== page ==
A book that speaks to the heart
By Alvino E. Fantini
A Lone Star in the Green Mountains
by Kathryn Bonnez
The Experiment Press
Here’s a book you’ll want to read. It’s beautifully written, fun to read, and speaks to the heart. It’s also a cross-cultural adventure that most SIT and EIL alumni (and staff) will identify with.
Kathryn Bonnez, an alumna of SIT’s masters in TESOL program from 1980-81, recently retired from her career as a teacher of ESL and joined other retired individuals on World Learning’s Institutional Archives staff of volunteers. Her book, A Lone Star in the Green Mountains, was added to the archival collection of publications put out by The Experiment Press, begun by founder Dr. Donald B. Watt.
The archival book collection includes works published by The Experiment Press, books written by staff and alumni about their intercultural experiences or about the organization, and intercultural materials and numerous language texts in a great variety of languages.
I found the title of Kathryn’s book immediately intriguing, suggesting a cross-cultural theme about a Texan who found her way to Vermont, and I began reading it at once. The work spoke to my own experiences in so many ways as the author describes her reasons for coming to SIT, her experience, and her love for Vermont. However, I think it will also speak to many others as well — to students who chose the unique institution which is SIT and to those who chose Vermont because of certain values we share and a lifestyle we seek. Indeed, over the years, I have found that students and staff at SIT were kindred spirits of a sort and that we were lucky to find each other, to be in each other’s company, here in Vermont and around the world.
I recommend this work as an excellent read for alumni as well as for staff and faculty who join this organization. Certainly, everyone can benefit from reading both Dr. Watt’s book Intelligence Is Not Enough (which, happily, is accessible online), which spells out the vision and mission that became World Learning, followed by Kathryn’s book, which describes why so many of us chose to be part of this vision and mission, and in this place. The book is a well written, easy read and provides many interesting facts about both the organization and this area of the state. It also speaks positively about both SIT and its location, reflecting why most people choose to come to SIT.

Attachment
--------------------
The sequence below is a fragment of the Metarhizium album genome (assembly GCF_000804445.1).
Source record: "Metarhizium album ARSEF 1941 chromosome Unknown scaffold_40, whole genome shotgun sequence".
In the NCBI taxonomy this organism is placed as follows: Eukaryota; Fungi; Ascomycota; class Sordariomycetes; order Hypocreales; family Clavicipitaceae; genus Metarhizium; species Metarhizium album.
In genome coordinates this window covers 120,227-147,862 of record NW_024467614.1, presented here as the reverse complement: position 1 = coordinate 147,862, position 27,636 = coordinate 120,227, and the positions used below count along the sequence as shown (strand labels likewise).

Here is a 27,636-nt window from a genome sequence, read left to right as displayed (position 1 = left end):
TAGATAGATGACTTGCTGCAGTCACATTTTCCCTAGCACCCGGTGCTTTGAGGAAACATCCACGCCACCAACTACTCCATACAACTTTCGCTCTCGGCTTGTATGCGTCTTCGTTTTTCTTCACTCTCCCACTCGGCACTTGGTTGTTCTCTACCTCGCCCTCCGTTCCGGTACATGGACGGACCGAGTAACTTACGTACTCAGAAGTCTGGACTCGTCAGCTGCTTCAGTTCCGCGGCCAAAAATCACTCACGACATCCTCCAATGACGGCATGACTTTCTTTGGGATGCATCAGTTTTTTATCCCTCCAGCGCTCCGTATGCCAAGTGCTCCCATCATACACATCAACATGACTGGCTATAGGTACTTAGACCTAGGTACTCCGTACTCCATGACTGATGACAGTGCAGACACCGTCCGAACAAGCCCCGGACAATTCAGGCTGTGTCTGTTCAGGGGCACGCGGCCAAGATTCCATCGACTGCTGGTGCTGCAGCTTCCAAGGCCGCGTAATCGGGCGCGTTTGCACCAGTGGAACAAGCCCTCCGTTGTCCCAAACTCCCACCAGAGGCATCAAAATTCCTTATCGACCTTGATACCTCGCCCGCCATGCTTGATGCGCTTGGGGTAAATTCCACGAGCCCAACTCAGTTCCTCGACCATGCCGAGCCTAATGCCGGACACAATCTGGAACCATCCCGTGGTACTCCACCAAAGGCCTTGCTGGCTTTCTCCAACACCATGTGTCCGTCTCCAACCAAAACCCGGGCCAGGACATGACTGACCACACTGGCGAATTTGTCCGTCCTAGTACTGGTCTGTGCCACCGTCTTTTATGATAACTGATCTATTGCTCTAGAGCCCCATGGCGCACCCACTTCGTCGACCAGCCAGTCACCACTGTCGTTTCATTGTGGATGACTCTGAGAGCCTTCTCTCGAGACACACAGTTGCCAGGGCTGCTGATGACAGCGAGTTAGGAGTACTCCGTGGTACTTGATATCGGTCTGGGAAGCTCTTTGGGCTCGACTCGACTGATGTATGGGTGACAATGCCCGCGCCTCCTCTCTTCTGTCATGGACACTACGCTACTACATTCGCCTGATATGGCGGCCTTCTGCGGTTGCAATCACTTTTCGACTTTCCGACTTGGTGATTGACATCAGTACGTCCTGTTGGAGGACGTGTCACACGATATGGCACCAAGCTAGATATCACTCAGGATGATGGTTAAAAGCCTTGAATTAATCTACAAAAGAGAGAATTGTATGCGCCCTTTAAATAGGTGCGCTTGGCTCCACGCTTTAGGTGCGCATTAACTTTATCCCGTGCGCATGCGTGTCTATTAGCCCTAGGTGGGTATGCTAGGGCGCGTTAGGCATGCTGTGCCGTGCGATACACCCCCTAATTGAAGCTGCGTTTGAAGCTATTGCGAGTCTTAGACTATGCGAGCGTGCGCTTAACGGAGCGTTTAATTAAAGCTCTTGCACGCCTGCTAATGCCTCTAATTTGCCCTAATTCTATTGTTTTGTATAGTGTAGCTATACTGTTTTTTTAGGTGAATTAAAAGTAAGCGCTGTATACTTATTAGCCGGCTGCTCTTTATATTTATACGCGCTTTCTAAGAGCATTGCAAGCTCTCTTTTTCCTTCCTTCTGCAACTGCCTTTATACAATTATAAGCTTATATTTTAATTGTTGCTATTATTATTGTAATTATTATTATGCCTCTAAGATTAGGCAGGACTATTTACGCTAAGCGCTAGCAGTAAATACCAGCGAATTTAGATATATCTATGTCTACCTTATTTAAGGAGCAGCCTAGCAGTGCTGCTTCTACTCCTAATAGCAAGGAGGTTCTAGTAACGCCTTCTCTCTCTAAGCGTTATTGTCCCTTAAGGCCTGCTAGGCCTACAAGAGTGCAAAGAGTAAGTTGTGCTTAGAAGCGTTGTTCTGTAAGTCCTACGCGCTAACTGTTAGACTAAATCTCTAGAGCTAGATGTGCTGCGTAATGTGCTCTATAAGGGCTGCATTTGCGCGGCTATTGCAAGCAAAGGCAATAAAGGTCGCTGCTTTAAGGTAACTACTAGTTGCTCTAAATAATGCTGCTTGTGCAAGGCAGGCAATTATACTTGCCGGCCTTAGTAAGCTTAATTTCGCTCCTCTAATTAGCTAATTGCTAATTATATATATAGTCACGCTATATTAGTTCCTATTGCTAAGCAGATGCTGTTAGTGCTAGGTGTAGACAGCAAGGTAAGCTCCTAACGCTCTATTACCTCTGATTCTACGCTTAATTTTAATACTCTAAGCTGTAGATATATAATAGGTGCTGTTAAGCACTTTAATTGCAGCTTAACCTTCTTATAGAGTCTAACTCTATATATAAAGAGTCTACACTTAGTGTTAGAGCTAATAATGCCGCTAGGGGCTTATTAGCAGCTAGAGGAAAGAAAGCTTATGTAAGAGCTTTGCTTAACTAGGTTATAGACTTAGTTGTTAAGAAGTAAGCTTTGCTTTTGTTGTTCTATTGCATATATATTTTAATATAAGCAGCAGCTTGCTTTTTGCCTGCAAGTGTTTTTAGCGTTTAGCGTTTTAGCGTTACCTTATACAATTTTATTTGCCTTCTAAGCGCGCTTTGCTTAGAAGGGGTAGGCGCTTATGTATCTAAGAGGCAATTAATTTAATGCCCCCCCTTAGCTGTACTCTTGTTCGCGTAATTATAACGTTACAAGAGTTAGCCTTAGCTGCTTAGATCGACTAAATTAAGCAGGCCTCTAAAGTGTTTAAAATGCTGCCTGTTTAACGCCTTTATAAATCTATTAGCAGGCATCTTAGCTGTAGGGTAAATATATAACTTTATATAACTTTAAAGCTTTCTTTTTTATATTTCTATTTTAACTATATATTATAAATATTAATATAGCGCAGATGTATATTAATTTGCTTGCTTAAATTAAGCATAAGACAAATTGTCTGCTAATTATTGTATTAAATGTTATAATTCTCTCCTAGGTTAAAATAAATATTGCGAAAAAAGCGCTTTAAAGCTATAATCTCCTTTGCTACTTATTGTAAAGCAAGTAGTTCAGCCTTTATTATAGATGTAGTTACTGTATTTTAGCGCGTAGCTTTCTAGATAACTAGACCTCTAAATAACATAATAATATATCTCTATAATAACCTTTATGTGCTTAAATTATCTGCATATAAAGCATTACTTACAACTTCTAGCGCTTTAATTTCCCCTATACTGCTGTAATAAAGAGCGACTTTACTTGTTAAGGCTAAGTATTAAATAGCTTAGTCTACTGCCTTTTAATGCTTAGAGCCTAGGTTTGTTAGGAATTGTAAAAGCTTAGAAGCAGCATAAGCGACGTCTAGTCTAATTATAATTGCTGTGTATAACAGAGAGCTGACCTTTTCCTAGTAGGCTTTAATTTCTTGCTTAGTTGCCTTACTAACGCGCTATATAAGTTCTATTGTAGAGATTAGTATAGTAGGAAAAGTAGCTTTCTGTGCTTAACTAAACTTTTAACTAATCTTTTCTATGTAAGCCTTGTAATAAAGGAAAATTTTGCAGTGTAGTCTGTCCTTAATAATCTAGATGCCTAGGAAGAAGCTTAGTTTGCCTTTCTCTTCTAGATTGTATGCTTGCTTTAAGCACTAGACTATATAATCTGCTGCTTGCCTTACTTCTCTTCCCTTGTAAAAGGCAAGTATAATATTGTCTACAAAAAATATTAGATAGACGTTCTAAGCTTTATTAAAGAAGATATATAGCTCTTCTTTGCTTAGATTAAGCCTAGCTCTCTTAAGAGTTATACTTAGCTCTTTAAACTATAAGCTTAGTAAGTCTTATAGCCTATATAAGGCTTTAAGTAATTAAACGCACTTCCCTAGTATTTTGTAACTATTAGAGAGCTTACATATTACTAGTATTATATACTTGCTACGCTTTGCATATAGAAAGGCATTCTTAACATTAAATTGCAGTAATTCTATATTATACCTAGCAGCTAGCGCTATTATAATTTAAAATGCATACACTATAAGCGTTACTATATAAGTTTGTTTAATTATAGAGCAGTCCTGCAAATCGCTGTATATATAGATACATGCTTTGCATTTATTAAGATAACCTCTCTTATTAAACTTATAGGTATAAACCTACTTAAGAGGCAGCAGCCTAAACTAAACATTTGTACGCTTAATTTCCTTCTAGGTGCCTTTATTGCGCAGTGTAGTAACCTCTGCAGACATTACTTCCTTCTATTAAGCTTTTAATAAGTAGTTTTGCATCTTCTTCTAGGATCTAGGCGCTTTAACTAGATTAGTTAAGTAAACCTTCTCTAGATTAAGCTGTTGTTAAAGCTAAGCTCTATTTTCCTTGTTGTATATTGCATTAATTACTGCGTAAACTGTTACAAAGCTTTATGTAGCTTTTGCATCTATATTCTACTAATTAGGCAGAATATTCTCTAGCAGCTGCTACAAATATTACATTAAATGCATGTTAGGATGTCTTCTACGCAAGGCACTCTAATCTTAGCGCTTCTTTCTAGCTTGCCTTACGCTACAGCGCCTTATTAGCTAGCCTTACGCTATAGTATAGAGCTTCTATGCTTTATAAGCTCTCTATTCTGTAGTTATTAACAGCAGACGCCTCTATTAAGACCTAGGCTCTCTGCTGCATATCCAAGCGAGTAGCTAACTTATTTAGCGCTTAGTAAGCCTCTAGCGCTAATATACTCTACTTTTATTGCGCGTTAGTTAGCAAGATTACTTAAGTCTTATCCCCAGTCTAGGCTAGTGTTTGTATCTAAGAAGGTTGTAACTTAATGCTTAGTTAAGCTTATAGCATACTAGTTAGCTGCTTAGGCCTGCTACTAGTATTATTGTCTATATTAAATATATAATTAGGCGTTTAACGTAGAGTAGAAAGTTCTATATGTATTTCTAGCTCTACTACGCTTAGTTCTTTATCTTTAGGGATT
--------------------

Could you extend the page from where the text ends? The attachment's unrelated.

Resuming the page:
If you are unfamiliar with the World Learning Institutional Archives located in the Winner Building on the SIT campus, come by for a visit and a tour. You will be surprised at the nearly three floors of material — documents, files, photographs, videos and DVDs, artifacts, and more that comprise 30 collections — that date back nearly 100 years, telling the story of this remarkable organization and documenting its history and development over eight decades. The Archives is on a summer schedule so please write for information about visiting hours (firstname.lastname@example.org). Beginning September, the Archives will be open Fridays from 1 to 4 pm.
Alvino E. Fantini is SIT professor emeritus. He was a senior faculty member since 1964. He has worked in language education and intercultural communication for more than 40 years in the United States and abroad.